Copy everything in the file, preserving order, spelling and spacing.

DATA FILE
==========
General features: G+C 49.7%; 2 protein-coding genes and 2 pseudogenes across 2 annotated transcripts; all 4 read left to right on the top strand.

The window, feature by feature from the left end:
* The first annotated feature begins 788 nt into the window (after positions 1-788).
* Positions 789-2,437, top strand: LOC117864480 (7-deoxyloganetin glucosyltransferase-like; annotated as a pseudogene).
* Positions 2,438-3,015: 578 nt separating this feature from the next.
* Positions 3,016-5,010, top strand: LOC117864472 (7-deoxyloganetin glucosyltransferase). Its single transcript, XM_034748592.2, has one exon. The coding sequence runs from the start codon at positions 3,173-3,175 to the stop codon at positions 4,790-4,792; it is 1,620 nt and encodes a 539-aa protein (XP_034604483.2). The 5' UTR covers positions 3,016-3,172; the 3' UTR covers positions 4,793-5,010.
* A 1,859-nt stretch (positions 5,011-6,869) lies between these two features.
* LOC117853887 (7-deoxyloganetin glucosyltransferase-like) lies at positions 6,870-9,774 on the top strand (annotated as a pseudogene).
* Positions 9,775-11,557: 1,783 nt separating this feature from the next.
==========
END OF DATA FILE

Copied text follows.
General features: G+C 49.7%; 2 protein-coding genes and 2 pseudogenes across 2 annotated transcripts; all 4 read left to right on the top strand.

The window, feature by feature from the left end:
* The first annotated feature begins 788 nt into the window (after positions 1-788).
* Positions 789-2,437, top strand: LOC117864480 (7-deoxyloganetin glucosyltransferase-like; annotated as a pseudogene).
* Positions 2,438-3,015: 578 nt separating this feature from the next.
* Positions 3,016-5,010, top strand: LOC117864472 (7-deoxyloganetin glucosyltransferase). Its single transcript, XM_034748592.2, has one exon. The coding sequence runs from the start codon at positions 3,173-3,175 to the stop codon at positions 4,790-4,792; it is 1,620 nt and encodes a 539-aa protein (XP_034604483.2). The 5' UTR covers positions 3,016-3,172; the 3' UTR covers positions 4,793-5,010.
* A 1,859-nt stretch (positions 5,011-6,869) lies between these two features.
* LOC117853887 (7-deoxyloganetin glucosyltransferase-like) lies at positions 6,870-9,774 on the top strand (annotated as a pseudogene).
* Positions 9,775-11,557: 1,783 nt separating this feature from the next.